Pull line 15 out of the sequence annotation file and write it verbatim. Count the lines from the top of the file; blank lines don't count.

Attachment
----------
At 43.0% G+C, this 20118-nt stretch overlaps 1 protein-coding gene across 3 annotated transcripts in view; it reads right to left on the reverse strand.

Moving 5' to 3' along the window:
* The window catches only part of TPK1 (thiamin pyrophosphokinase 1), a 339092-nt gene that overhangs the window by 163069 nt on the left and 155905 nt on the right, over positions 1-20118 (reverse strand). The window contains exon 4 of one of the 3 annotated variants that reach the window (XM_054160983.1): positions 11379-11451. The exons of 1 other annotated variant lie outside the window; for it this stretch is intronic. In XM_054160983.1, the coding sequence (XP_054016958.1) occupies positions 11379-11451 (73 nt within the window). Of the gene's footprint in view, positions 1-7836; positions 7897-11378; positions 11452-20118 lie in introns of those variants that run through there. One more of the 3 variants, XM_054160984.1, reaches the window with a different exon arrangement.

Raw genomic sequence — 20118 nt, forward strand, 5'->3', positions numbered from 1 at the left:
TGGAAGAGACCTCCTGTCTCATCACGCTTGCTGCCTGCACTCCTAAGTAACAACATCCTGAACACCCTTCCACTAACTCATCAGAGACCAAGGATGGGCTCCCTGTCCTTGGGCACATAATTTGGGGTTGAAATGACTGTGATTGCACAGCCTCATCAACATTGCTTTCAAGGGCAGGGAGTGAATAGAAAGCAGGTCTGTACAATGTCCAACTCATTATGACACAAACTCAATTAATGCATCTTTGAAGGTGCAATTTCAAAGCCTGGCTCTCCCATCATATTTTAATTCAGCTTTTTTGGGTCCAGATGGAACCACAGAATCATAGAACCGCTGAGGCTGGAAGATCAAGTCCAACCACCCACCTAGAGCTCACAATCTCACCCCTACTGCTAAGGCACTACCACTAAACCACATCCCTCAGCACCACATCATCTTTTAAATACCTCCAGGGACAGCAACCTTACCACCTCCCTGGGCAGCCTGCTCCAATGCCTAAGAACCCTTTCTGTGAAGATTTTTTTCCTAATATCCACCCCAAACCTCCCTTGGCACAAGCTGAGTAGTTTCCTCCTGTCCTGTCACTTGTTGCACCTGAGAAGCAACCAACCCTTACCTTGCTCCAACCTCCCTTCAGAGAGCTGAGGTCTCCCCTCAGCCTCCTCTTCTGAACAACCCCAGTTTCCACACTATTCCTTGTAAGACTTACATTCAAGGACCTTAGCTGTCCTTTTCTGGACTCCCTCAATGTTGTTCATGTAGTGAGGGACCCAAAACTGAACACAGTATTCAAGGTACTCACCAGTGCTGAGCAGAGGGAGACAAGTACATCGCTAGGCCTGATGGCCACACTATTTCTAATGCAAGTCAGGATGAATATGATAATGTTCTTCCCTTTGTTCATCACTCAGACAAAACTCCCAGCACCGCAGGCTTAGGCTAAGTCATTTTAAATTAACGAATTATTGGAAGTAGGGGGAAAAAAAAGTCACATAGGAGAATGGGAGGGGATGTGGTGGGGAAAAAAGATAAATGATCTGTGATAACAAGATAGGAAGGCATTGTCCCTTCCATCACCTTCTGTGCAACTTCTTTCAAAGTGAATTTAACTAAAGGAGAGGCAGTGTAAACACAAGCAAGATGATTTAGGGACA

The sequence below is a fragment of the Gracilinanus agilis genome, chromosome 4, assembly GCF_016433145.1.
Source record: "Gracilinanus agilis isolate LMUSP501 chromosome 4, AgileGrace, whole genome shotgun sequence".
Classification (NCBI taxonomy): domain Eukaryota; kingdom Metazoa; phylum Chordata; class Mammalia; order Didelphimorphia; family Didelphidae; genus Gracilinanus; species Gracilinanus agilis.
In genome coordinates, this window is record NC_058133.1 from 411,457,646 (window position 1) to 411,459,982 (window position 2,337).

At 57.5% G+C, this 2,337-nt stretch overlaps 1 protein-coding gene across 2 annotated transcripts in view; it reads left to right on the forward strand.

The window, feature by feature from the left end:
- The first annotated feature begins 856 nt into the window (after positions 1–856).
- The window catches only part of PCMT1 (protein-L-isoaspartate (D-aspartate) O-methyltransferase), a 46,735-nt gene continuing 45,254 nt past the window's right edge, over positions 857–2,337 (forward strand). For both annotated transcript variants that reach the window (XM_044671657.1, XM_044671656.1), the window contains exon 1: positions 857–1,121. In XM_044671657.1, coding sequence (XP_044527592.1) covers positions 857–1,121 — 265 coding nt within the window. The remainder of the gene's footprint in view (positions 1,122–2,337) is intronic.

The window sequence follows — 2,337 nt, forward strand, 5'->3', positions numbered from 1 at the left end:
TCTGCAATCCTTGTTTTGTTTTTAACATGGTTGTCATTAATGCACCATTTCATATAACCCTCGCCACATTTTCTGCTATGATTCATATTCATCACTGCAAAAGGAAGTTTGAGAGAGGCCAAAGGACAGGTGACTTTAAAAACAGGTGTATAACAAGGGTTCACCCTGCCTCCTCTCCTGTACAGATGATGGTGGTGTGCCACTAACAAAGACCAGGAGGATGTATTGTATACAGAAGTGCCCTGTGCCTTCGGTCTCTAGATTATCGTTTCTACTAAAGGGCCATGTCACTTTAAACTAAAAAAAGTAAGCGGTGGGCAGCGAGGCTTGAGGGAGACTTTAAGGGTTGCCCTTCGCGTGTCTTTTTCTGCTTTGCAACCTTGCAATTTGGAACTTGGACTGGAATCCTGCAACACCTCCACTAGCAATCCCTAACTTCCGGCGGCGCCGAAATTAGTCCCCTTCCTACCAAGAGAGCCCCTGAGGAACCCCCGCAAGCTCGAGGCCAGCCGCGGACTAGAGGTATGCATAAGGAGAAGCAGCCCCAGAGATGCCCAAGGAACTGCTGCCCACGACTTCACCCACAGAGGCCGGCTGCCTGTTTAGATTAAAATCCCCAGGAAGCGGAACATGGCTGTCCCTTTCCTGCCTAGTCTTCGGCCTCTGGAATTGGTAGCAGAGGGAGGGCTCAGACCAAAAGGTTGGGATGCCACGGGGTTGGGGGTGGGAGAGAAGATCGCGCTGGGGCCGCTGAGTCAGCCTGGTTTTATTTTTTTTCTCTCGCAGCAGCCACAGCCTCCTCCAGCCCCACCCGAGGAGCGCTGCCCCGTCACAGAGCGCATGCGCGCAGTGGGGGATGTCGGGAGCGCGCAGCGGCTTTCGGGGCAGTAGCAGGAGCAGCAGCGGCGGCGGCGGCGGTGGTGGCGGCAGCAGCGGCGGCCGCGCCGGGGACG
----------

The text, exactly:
TCTGCAATCCTTGTTTTGTTTTTAACATGGTTGTCATTAATGCACCATTTCATATAACCCTCGCCACATTTTCTGCTATGATTCATATTCATCACTGCAAAAGGAAGTTTGAGAGAGGCCAAAGGACAGGTGACTTTAAAAACAGGTGTATAACAAGGGTTCACCCTGCCTCCTCTCCTGTACAGATGATGGTGGTGTGCCACTAACAAAGACCAGGAGGATGTATTGTATACAGAAGTGCCCTGTGCCTTCGGTCTCTAGATTATCGTTTCTACTAAAGGGCCATGTCACTTTAAACTAAAAAAAGTAAGCGGTGGGCAGCGAGGCTTGAGGGAGACTTTAAGGGTTGCCCTTCGCGTGTCTTTTTCTGCTTTGCAACCTTGCAATTTGGAACTTGGACTGGAATCCTGCAACACCTCCACTAGCAATCCCTAACTTCCGGCGGCGCCGAAATTAGTCCCCTTCCTACCAAGAGAGCCCCTGAGGAACCCCCGCAAGCTCGAGGCCAGCCGCGGACTAGAGGTATGCATAAGGAGAAGCAGCCCCAGAGATGCCCAAGGAACTGCTGCCCACGACTTCACCCACAGAGGCCGGCTGCCTGTTTAGATTAAAATCCCCAGGAAGCGGAACATGGCTGTCCCTTTCCTGCCTAGTCTTCGGCCTCTGGAATTGGTAGCAGAGGGAGGGCTCAGACCAAAAGGTTGGGATGCCACGGGGTTGGGGGTGGGAGAGAAGATCGCGCTGGGGCCGCTGAGTCAGCCTGGTTTTATTTTTTTTCTCTCGCAGCAGCCACAGCCTCCTCCAGCCCCACCCGAGGAGCGCTGCCCCGTCACAGAGCGCATGCGCGCAGTGGGGGATGTCGGGAGCGCGCAGCGGCTTTCGGGGCAGTAGCAGGAGCAGCAGCGGCGGCGGCGGCGGTGGTGGCGGCAGCAGCGGCGGCCGCGCCGGGGACG